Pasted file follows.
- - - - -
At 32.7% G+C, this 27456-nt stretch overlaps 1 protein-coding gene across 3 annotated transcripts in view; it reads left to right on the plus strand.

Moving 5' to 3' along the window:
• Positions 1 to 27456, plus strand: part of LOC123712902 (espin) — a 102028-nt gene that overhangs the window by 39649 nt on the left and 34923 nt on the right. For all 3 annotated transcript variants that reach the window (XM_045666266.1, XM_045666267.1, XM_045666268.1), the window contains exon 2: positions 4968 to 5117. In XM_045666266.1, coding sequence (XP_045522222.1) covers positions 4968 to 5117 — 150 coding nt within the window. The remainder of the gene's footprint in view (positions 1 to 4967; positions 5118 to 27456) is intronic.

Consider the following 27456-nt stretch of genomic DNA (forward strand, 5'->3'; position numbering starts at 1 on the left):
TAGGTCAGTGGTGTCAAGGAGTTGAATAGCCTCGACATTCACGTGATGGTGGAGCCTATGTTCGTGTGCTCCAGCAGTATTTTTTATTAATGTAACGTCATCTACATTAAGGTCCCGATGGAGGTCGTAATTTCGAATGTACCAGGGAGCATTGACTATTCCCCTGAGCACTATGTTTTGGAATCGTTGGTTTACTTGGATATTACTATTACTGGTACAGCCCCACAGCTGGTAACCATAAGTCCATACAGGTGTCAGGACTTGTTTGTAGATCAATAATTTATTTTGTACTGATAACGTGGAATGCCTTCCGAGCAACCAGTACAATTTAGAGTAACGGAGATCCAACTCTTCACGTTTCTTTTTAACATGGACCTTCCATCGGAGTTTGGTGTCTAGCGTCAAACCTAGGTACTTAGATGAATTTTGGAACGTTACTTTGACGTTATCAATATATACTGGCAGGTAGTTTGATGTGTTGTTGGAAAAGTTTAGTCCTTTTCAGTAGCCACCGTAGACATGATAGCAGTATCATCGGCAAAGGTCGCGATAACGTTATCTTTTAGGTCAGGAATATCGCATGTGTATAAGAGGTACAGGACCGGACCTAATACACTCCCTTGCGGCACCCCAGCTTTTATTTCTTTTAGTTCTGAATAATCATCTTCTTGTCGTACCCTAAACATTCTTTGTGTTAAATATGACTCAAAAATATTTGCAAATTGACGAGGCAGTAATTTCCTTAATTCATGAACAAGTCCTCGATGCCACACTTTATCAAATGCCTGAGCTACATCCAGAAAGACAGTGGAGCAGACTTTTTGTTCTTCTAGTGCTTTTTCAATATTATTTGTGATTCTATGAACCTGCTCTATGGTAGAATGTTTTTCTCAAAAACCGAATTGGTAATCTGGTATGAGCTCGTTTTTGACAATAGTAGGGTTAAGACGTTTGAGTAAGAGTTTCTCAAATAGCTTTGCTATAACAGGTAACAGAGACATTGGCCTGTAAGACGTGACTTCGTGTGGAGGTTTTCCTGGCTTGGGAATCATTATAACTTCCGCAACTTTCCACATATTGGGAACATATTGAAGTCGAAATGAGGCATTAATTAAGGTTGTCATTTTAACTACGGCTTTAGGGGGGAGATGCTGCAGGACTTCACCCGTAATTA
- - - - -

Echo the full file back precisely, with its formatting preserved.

At 32.7% G+C, this 27456-nt stretch overlaps 1 protein-coding gene across 3 annotated transcripts in view; it reads left to right on the plus strand.

Moving 5' to 3' along the window:
• Positions 1 to 27456, plus strand: part of LOC123712902 (espin) — a 102028-nt gene that overhangs the window by 39649 nt on the left and 34923 nt on the right. For all 3 annotated transcript variants that reach the window (XM_045666266.1, XM_045666267.1, XM_045666268.1), the window contains exon 2: positions 4968 to 5117. In XM_045666266.1, coding sequence (XP_045522222.1) covers positions 4968 to 5117 — 150 coding nt within the window. The remainder of the gene's footprint in view (positions 1 to 4967; positions 5118 to 27456) is intronic.

Consider the following 27456-nt stretch of genomic DNA (forward strand, 5'->3'; position numbering starts at 1 on the left):
TAGGTCAGTGGTGTCAAGGAGTTGAATAGCCTCGACATTCACGTGATGGTGGAGCCTATGTTCGTGTGCTCCAGCAGTATTTTTTATTAATGTAACGTCATCTACATTAAGGTCCCGATGGAGGTCGTAATTTCGAATGTACCAGGGAGCATTGACTATTCCCCTGAGCACTATGTTTTGGAATCGTTGGTTTACTTGGATATTACTATTACTGGTACAGCCCCACAGCTGGTAACCATAAGTCCATACAGGTGTCAGGACTTGTTTGTAGATCAATAATTTATTTTGTACTGATAACGTGGAATGCCTTCCGAGCAACCAGTACAATTTAGAGTAACGGAGATCCAACTCTTCACGTTTCTTTTTAACATGGACCTTCCATCGGAGTTTGGTGTCTAGCGTCAAACCTAGGTACTTAGATGAATTTTGGAACGTTACTTTGACGTTATCAATATATACTGGCAGGTAGTTTGATGTGTTGTTGGAAAAGTTTAGTCCTTTTCAGTAGCCACCGTAGACATGATAGCAGTATCATCGGCAAAGGTCGCGATAACGTTATCTTTTAGGTCAGGAATATCGCATGTGTATAAGAGGTACAGGACCGGACCTAATACACTCCCTTGCGGCACCCCAGCTTTTATTTCTTTTAGTTCTGAATAATCATCTTCTTGTCGTACCCTAAACATTCTTTGTGTTAAATATGACTCAAAAATATTTGCAAATTGACGAGGCAGTAATTTCCTTAATTCATGAACAAGTCCTCGATGCCACACTTTATCAAATGCCTGAGCTACATCCAGAAAGACAGTGGAGCAGACTTTTTGTTCTTCTAGTGCTTTTTCAATATTATTTGTGATTCTATGAACCTGCTCTATGGTAGAATGTTTTTCTCAAAAACCGAATTGGTAATCTGGTATGAGCTCGTTTTTGACAATAGTAGGGTTAAGACGTTTGAGTAAGAGTTTCTCAAATAGCTTTGCTATAACAGGTAACAGAGACATTGGCCTGTAAGACGTGACTTCGTGTGGAGGTTTTCCTGGCTTGGGAATCATTATAACTTCCGCAACTTTCCACATATTGGGAACATATTGAAGTCGAAATGAGGCATTAATTAAGGTTGTCATTTTAACTACGGCTTTAGGGGGGAGATGCTGCAGGACTTCACCCGTAATTA